Most people think of an automobile’s accident history when they hear the words “collision report.” While these reports are used to help buyers make educated decisions, they also hold a lot of value in ongoing car accident cases. As it turns out, you may need to rely on one someday. Here’s what you need to know.
What is a Collision Report?
When law enforcement arrives on the scene of an accident, the investigating officer begins filling out a collision report. It includes:
- Where the incident took place
- The names of individuals involved
- Their contact and insurance information
- Which vehicles were involved
- Any property damage and personal injuries
- Summaries of statements taken
- Witnesses interviewed
- Possible camera footage
- Measurements of debris and skidmarks
- And other information to pertaining to the accident
These reports are used to gain a better understanding of how an accident took place and what the results of that accident were. This can then be used in court to determine fault, or who will have to pay for damages and injuries.
Obtaining a Report
What if the report is missing vital details, though? Officers might make their own judgements at the scene, causing them to be biased about statements or fail to record important pieces of information that can accurately determine fault. While it might not be something anyone would want too believe could happen, it does happen more often than you think.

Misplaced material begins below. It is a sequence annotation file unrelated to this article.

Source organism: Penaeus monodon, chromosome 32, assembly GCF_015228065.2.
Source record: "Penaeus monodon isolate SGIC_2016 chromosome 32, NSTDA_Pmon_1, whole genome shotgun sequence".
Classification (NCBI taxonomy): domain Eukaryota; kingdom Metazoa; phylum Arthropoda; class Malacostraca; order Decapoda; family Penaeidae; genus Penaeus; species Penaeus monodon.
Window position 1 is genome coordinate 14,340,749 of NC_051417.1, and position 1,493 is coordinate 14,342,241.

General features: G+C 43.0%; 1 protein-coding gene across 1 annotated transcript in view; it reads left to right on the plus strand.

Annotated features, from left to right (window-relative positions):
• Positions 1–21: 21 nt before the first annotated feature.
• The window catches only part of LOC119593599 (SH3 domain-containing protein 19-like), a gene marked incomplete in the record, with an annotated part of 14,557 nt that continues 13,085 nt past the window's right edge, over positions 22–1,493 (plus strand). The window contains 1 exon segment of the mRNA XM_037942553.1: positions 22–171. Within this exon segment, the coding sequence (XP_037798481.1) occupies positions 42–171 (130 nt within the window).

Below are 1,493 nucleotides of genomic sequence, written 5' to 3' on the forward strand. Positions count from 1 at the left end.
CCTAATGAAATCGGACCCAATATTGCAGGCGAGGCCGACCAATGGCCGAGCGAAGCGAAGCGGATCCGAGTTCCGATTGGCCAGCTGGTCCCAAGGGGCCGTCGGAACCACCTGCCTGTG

You will need to complete and sign a request form to obtain your report, which requires you to fill out key information about the accident. There might be a fee you have to pay as well. In doing so, you can verify if there are important details missing that might incorrectly place you at fault for the accident.
If you’ve found yourself in this scenario, your collision report can be the holy grail of determining your right to seek compensation. You’ll need to speak with skilled legal representation like this auto accident injury lawyer Bay Area to build your case and get the process started.
If there is inaccurate information on the report, this can be used in court to show your innocence in the cause of the accident as well as what you have the right to seek compensation for. Wrong information can also be used to make the investigating officer walk back their statement of determination that would have put you at fault in court.
These are just a few ways that a collision report can be highly beneficial to you during a car accident case. Speak with a legal expert about how that report specifically impacts your case and what you can do about misinformation on that document.
The law is never perfect, but that’s what attorneys are for. Never settle for a hefty bill or legal ramifications when you know you were not the cause of an auto accident. Fight for what’s right and set the record straight.